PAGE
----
- #1

- 228

- 0

Question: x-3=-x^2

atempt: (x^2)+x = 3

x^2 + x + 1/4= 3(4) + 1/4

(x+1/2)^2= 3

root everthing

x+1/2= root 3

x=+,- root 3 -1/2

- Thread starter Larrytsai
- Start date

- #1

- 228

- 0

Question: x-3=-x^2

atempt: (x^2)+x = 3

x^2 + x + 1/4= 3(4) + 1/4

(x+1/2)^2= 3

root everthing

x+1/2= root 3

x=+,- root 3 -1/2

- #2

symbolipoint

Homework Helper

Education Advisor

Gold Member

- 5,999

- 1,094

Your initial algebraic steps were wrong. From the start, you should obtain:

EDIT: bad information was HERE.

from which the solutions are very plain (what?).

EDIT: bad information was HERE.

from which the solutions are very plain (what?).

Last edited:

- #3

- 228

- 0

-1x2 = 3???

- #4

symbolipoint

Homework Helper

Education Advisor

Gold Member

- 5,999

- 1,094

[tex] \[

x^2 + x - 3 = 0

\]

[/tex]

and then you can use general solution to quadratic equation OR complete square.

- #5

- 1,631

- 4

Well, i don't really understand what u tried to do.

[tex] x-3=-x^{2}=> x^{2}+x-3=0[/tex] Now do you could either try to factor this out, or apply directly the quadratic formula, do you know it?

[tex]x_1_,_2=\frac{-b\pm\sqrt{b^{2}-4ac}}{2a}[/tex]

In this particular case, i don't think it will factor nicely, so it is better to use the quadratic formula i provided u with.

Can u go from here?

[tex] x-3=-x^{2}=> x^{2}+x-3=0[/tex] Now do you could either try to factor this out, or apply directly the quadratic formula, do you know it?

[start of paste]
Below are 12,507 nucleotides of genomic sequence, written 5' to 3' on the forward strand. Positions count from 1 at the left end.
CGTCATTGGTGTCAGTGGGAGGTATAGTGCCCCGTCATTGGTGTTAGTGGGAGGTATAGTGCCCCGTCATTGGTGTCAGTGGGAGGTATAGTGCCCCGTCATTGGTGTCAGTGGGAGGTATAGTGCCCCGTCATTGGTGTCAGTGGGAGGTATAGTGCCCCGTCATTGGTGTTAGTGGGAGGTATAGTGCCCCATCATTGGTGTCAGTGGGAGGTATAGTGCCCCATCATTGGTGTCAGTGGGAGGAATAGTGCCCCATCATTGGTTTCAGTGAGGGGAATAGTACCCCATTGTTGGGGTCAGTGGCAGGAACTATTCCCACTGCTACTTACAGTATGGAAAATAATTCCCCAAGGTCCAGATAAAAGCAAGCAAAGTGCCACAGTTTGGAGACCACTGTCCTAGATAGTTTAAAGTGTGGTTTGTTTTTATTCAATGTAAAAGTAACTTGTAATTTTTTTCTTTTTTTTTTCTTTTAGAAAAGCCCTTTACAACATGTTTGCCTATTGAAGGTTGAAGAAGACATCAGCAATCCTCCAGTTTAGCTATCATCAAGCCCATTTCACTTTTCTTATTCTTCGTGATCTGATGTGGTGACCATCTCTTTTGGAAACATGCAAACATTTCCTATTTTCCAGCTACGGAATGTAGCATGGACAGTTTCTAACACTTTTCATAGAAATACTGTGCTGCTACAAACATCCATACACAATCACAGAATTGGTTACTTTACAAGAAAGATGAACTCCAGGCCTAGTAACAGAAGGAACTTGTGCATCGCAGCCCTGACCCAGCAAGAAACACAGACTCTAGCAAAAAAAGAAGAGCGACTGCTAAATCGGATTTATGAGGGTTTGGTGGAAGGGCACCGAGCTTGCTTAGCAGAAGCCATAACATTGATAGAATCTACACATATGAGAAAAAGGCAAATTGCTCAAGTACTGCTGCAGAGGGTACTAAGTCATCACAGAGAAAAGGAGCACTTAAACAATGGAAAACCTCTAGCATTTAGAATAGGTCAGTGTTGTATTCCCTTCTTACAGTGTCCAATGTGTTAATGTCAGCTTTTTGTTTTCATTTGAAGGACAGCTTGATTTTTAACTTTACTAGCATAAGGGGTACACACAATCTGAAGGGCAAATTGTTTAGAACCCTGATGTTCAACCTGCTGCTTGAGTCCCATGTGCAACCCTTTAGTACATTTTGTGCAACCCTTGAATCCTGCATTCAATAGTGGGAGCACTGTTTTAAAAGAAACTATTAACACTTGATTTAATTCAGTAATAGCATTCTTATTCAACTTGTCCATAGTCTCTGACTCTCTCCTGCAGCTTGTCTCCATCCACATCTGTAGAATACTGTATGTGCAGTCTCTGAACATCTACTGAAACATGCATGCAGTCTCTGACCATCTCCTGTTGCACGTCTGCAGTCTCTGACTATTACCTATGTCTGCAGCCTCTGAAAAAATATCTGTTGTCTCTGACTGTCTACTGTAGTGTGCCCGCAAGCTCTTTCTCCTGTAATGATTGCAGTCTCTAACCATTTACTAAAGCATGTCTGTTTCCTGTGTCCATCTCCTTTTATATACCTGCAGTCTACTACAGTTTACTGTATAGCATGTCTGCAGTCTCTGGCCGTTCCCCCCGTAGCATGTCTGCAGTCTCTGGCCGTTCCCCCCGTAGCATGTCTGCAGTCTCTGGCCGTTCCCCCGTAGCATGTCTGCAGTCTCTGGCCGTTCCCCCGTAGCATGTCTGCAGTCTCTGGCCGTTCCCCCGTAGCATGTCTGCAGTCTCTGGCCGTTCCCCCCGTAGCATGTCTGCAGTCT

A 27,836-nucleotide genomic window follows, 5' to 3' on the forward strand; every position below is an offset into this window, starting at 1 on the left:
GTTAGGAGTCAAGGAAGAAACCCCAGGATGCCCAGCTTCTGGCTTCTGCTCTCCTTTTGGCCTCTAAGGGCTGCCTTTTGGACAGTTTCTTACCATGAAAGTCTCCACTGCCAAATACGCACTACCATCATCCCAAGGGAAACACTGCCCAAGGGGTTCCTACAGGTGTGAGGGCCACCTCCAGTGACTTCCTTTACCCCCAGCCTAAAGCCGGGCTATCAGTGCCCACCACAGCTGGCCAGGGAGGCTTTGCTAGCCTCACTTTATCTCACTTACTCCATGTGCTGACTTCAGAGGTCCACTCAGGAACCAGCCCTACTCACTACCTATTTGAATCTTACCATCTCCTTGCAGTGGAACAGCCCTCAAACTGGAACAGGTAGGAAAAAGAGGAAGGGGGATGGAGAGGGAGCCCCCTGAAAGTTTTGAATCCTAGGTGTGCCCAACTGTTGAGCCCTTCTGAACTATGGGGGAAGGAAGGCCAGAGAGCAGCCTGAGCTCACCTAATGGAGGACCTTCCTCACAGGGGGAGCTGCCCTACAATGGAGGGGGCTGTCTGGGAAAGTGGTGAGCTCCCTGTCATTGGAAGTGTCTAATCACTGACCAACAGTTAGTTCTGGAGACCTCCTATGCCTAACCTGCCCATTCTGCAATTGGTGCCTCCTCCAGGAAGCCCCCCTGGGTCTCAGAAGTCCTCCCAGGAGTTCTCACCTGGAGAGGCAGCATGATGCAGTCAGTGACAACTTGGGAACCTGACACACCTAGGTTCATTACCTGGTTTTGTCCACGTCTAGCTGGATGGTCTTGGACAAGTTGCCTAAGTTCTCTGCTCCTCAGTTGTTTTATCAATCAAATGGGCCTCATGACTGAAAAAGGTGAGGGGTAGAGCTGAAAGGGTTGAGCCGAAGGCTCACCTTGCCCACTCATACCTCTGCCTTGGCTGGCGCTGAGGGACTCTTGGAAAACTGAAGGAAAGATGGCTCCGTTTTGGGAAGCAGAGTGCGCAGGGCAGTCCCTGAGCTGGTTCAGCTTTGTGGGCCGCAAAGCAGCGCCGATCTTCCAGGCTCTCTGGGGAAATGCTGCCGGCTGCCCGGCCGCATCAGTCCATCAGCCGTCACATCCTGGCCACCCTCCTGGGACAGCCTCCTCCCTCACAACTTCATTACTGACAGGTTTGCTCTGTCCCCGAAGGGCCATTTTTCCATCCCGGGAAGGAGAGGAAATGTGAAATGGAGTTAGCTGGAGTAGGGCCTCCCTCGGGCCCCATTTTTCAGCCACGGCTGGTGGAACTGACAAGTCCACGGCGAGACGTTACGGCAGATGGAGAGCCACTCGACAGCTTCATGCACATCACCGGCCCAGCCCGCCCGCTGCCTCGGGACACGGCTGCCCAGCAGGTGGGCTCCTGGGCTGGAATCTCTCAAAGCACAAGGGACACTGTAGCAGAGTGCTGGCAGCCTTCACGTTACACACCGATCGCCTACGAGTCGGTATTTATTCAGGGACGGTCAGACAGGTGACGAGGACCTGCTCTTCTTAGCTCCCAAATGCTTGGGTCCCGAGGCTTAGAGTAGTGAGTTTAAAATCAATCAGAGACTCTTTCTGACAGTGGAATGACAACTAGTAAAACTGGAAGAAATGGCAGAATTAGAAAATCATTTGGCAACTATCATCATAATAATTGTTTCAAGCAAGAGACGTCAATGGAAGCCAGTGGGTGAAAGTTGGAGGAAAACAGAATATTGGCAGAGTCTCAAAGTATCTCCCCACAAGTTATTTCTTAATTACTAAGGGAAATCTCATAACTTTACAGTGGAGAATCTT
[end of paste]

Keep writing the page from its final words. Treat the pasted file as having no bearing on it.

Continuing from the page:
[tex]x_1_,_2=\frac{-b\pm\sqrt{b^{2}-4ac}}{2a}[/tex]

In this particular case, i don't think it will factor nicely, so it is better to use the quadratic formula i provided u with.

Can u go from here?

Last edited:

- #6

- 228

- 0

sry im only in gr 11 and this was how i was taught... and that formula was never taught to me

- #7

- 1,631

- 4

Well, you better learn it then, because not always will you be able to factor a quadratic eq. nicely.sry im only in gr 11 and this was how i was taught... and that formula was never taught to me

The general form of a quadratic equation is

[tex] ax^{2}+bx+c=0[/tex] so now can you figure out what a,b and c are in your problem?

- #8

- 228

- 0

- #9

- 1,631

- 4

Aha i gotch ya!

[tex]x^2 + x = 3=>x^{2}+2x\frac{1}{2}+\frac{1}{4}-\frac{1}{4}=3=>(x+\frac{1}{2})^{2}=3+\frac{1}{4}=>(x+\frac{1}{2})^{2}=\frac{13}{4}[/tex]

You forgot to add that 1/4 to the 3 on your right hand side.

Well, now you know what to do right?

- #10

Integral

Staff Emeritus

Science Advisor

Gold Member

- 7,200

- 56

Where did the bolded factor of 4 come from?I know this is a simple question but for some reason im getting stumped:

Question: x-3=-x^2

atempt: (x^2)+x = 3

x^2 + x + 1/4= 3(4) + 1/4

(x+1/2)^2= 3

root everthing

x+1/2= root 3

x=+,- root 3 -1/2

You should have.

[tex] (x+ \frac 1 2)^2 = 3 \frac 1 4 [/tex]

- #11

- 228

- 0

that was just multiplying the denominator by 4 so i could add fractions

- #12

- 1,631

- 4

Well you should have multiplied then both the denominator and the numerator by 4.that was just multiplying the denominator by 4 so i could add fractions

- #13

- 228

- 0

yea i know i just was too lazy to type it out >.<

- #14

- 1,631

- 4

Well, that's why you got the wrong result then. Better not be lazy!yea i know i just was too lazy to type it out >.<

- Last Post

- Replies
- 13

- Views
- 2K

- Replies
- 6

- Views
- 743

- Replies
- 4

- Views
- 1K

- Last Post

- Replies
- 15

- Views
- 2K

- Last Post

- Replies
- 6

- Views
- 791

- Last Post

- Replies
- 9

- Views
- 3K

- Last Post

- Replies
- 3

- Views
- 2K

- Last Post

- Replies
- 6

- Views
- 1K

- Last Post

- Replies
- 4

- Views
- 947

- Last Post

- Replies
- 5

- Views
- 2K